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Everett Building
Everett Building 200 Park Avenue South.jpg
General information
Location 200 Park Avenue South
New York City
Coordinates 40°44′13″N 73°59′21″W / 40.73694°N 73.98917°W / 40.73694; -73.98917
Completed 1908
Roof 230 ft (70 m)
Technical details
Floor count 16
Design and construction
Architect Starrett & van Vleck
New York City Landmark
Designated: September 6, 1988
Reference #: 1540

The Everett Building is a 16-story commercial tower at 200 Park Avenue South at the northwest corner with East 17th Street, on Union Square in Manhattan, New York. It was designed by the architectural firm of Starrett & van Vleck and opened in 1908. Goldwin Starrett, the lead architect, had worked for Daniel Burnham for four years in Chicago, and as such the building reflects Burnham's functionalist philosophy. It marked the development of fireproof commercial skyscrapers with open plan interiors and simple, classical exteriors.

In 1988, the Everett Building was designated a New York City landmark. The Everett Building, along with the W New York Union Square (formerly Germania Life Insurance Company Building) at the northeast corner of Park Avenue South and 17th Street, were described by the New York City Landmarks Preservation Commission as forming an "imposing terminus to Park Avenue South". The Everett Building is located directly east of the Century Building, another New York City landmark.


The site of the Everett Building was initially part of the colonial farm owned by Dutch settler Cornelius Tiebout. Union Square was first laid out in the Commissioners' Plan of 1811, expanded in 1832, and then made into a public park in 1839. The completion of the park led to the construction of mansions surrounding it, and the Everett House hotel, located on the north side of East 17th Street. was among one of several fashionable buildings completed around Union Square. After the American Civil War, Union Square became a primarily commercial area and many mansions were destroyed, including Everett House. By the first decade of the 20th century, Union Square had grown into a major transportation hub with several elevated and surface railroad lines running nearby, and the New York City Subway's 14th Street–Union Square station opening in 1904.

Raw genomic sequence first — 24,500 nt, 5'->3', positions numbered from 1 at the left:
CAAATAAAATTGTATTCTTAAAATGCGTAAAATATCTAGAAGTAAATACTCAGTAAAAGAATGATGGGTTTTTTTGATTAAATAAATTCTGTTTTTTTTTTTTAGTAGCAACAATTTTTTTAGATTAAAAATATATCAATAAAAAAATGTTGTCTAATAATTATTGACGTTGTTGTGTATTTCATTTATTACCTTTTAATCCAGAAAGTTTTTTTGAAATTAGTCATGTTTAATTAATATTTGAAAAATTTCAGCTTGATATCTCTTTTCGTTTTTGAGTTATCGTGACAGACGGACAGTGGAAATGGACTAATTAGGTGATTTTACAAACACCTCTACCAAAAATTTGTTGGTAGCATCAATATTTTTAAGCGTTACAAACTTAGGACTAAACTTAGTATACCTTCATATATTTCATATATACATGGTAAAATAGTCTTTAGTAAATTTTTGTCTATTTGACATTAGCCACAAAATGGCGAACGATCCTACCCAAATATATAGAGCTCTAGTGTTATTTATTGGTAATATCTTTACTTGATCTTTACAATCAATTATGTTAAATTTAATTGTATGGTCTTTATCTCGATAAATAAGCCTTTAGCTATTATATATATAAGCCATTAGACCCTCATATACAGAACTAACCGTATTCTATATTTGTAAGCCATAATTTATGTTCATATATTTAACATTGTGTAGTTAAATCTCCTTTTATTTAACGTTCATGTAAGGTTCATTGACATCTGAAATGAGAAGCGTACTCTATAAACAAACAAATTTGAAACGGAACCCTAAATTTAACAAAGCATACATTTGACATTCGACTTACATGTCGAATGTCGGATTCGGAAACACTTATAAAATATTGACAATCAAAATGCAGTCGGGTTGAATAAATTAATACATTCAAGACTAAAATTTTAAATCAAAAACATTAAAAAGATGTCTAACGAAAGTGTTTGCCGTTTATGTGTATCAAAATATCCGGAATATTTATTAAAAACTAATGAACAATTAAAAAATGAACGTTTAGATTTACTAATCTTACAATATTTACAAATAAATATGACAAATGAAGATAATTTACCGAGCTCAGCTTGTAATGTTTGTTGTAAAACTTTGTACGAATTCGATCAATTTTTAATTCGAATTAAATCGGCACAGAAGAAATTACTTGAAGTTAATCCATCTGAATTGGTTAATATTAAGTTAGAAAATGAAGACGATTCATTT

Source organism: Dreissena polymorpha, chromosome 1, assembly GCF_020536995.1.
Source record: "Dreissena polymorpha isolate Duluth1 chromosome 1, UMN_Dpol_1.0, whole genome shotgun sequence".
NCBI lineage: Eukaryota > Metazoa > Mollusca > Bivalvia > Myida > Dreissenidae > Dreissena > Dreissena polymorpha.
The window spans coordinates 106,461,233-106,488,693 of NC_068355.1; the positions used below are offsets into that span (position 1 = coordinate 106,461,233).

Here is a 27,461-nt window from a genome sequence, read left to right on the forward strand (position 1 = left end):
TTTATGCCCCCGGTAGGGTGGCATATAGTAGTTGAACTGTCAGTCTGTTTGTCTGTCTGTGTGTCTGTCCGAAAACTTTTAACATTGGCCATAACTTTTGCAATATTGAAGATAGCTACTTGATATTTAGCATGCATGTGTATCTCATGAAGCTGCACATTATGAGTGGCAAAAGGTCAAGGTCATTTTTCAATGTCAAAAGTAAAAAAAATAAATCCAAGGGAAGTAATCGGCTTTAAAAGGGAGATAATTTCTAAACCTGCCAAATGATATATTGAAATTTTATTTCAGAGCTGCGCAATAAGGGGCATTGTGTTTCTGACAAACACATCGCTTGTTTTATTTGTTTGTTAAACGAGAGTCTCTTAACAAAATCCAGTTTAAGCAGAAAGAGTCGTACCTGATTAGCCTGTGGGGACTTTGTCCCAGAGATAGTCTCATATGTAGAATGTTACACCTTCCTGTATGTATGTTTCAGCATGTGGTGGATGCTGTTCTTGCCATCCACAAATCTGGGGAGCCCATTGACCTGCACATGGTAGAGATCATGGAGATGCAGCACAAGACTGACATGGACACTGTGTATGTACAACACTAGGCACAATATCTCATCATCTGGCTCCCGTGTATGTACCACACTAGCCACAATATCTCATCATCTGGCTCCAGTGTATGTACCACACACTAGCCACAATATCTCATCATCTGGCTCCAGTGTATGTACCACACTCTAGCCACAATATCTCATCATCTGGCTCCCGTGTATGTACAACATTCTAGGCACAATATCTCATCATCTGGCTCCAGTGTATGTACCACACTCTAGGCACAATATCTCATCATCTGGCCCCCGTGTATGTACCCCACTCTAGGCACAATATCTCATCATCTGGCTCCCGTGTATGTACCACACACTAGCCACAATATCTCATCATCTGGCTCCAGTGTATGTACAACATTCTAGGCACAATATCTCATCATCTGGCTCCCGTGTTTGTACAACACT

Plans for the development of a 20-story office building on the site of Everett House were first announced in June 1908. Goldwin Starrett of Starrett & van Vleck was selected to design the building in early August. When the plans were publicly released at the end of that month, there was high demand for industrial loft and office space in the area. Only four months elapsed between the building's groundbreaking ceremony and the initial spaces being ready for tenants.

Upon opening, the Everett Building was one of the many buildings around Union Square and Park Avenue that were occupied by the cotton, dry-goods, wool, and silk industries. Space in the Everett Building and several others on Union Square's northern end was cheaper than the industrial space on Fifth Avenue, two blocks west, and as a result the Everett Building's space was in high demand. By October 1911, the Real Estate Record & Guide wrote that the Everett Building was fully occupied. Though the building was erected for the Everett Investing Company, its other tenants worked in a variety of industries, and included silk sellers William Skinner and Sons, construction contractors W. G. Cornell, and even the offices of Starrett & van Vleck.